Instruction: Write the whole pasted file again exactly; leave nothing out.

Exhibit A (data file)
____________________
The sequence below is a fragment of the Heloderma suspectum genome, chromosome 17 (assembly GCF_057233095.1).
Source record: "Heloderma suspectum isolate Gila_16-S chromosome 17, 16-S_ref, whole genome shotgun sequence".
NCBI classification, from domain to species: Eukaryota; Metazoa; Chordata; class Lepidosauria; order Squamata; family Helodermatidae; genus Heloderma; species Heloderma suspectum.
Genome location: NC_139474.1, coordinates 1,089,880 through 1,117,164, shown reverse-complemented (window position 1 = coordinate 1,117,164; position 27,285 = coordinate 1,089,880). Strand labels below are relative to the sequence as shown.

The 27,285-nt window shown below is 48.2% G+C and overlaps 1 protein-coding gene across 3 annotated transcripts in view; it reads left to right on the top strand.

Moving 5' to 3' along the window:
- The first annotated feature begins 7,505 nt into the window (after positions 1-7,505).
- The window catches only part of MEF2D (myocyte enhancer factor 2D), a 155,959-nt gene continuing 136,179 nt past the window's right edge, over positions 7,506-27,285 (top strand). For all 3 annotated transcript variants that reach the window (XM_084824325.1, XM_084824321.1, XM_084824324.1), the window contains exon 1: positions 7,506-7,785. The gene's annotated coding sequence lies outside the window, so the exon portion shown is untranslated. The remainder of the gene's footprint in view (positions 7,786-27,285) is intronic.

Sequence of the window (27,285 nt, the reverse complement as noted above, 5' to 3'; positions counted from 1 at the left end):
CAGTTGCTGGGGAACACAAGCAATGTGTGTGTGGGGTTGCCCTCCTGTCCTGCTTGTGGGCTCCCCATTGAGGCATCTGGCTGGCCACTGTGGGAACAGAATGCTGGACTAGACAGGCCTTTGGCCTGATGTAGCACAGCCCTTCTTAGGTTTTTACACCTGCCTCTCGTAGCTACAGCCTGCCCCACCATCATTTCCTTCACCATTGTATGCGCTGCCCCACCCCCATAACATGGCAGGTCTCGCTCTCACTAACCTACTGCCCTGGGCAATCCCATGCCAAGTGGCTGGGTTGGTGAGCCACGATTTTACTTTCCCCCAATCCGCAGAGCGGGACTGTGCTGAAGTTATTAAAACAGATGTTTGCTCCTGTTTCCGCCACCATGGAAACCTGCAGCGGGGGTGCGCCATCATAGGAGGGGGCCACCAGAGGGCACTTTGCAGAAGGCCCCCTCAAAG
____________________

The sequence below is a fragment of the Heloderma suspectum genome, chromosome 17 (assembly GCF_057233095.1).
Source record: "Heloderma suspectum isolate Gila_16-S chromosome 17, 16-S_ref, whole genome shotgun sequence".
NCBI classification, from domain to species: Eukaryota; Metazoa; Chordata; class Lepidosauria; order Squamata; family Helodermatidae; genus Heloderma; species Heloderma suspectum.
Genome location: NC_139474.1, coordinates 1,089,880 through 1,117,164, shown reverse-complemented (window position 1 = coordinate 1,117,164; position 27,285 = coordinate 1,089,880). Strand labels below are relative to the sequence as shown.

The 27,285-nt window shown below is 48.2% G+C and overlaps 1 protein-coding gene across 3 annotated transcripts in view; it reads left to right on the top strand.

Moving 5' to 3' along the window:
- The first annotated feature begins 7,505 nt into the window (after positions 1-7,505).
- The window catches only part of MEF2D (myocyte enhancer factor 2D), a 155,959-nt gene continuing 136,179 nt past the window's right edge, over positions 7,506-27,285 (top strand). For all 3 annotated transcript variants that reach the window (XM_084824325.1, XM_084824321.1, XM_084824324.1), the window contains exon 1: positions 7,506-7,785. The gene's annotated coding sequence lies outside the window, so the exon portion shown is untranslated. The remainder of the gene's footprint in view (positions 7,786-27,285) is intronic.

Sequence of the window (27,285 nt, the reverse complement as noted above, 5' to 3'; positions counted from 1 at the left end):
CAGTTGCTGGGGAACACAAGCAATGTGTGTGTGGGGTTGCCCTCCTGTCCTGCTTGTGGGCTCCCCATTGAGGCATCTGGCTGGCCACTGTGGGAACAGAATGCTGGACTAGACAGGCCTTTGGCCTGATGTAGCACAGCCCTTCTTAGGTTTTTACACCTGCCTCTCGTAGCTACAGCCTGCCCCACCATCATTTCCTTCACCATTGTATGCGCTGCCCCACCCCCATAACATGGCAGGTCTCGCTCTCACTAACCTACTGCCCTGGGCAATCCCATGCCAAGTGGCTGGGTTGGTGAGCCACGATTTTACTTTCCCCCAATCCGCAGAGCGGGACTGTGCTGAAGTTATTAAAACAGATGTTTGCTCCTGTTTCCGCCACCATGGAAACCTGCAGCGGGGGTGCGCCATCATAGGAGGGGGCCACCAGAGGGCACTTTGCAGAAGGCCCCCTCAAAG